Workplace Competition Ideas

by Van Thompson ; Updated September 26, 2017
Businessman in cubicle at laptop

A little healthy competition can improve the sense of camaraderie around your office, and the right competition can boost your business's bottom line. Before you plan a competition, seek employee input; not all competitions are fun for all people, and some staff members may be hesitant to participate in contests that make them uncomfortable. After you've found something everyone can agree to, though, feel free to run wild promoting your game.

Sales and Other Challenges

If you run a sales-oriented business, start a sales competition. Encourage your team to compete to see who can achieve the highest number of sales, the largest dollar amount or the biggest improvement in sales. Track progress over a month or so using stickers or a thermometer posted somewhere prominent in the office and then offer a big incentive to the winner, such as a few days off work or tickets to a major event.

Co-Worker Trivial Pursuit

There's no substitute for a team that gets along, but it can be challenging to get your staff to socialize, particularly if some of them are shy. Try a version of Trivial Pursuit designed to get your team members to know one another. Ask each team member to write up 10 or 20 facts about herself and then distribute these cards to your staff. Even better, base the game on facts you already know -- such as that the secretary always has peanuts at her desk -- and then turn them into a game of co-worker trivia.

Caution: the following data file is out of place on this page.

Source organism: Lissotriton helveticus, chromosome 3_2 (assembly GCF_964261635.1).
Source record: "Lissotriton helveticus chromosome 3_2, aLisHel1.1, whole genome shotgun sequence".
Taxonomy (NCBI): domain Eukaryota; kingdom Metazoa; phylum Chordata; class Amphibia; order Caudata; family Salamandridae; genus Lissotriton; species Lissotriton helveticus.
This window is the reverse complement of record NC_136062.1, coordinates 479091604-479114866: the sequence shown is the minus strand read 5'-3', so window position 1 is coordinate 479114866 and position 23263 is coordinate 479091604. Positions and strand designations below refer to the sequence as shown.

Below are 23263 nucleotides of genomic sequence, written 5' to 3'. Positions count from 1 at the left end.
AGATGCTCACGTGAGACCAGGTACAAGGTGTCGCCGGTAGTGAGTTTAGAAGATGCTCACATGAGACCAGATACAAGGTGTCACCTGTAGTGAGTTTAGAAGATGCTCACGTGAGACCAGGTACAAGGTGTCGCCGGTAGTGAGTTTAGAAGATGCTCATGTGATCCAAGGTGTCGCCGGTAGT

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The Biggest Loser

If you pay for your staff's insurance, you have a big incentive to keep them healthy. Try sponsoring an office version of "The Biggest Loser." Reward the person who loses the highest percentage of body weight, or -- for the healthiest approach -- the one who comes closest to his ideal body mass index at the end of the competition.

Office Olympics

If you want your staff to work on their health without focusing on the number on the scale, plan office Olympics. Much like field day when you were in school, this contest can incorporate any games you want -- from who can make copies the fastest to who can run 100 yards the quickest.

About the Author

Van Thompson is an attorney and writer. A former martial arts instructor, he holds bachelor's degrees in music and computer science from Westchester University, and a juris doctor from Georgia State University. He is the recipient of numerous writing awards, including a 2009 CALI Legal Writing Award.

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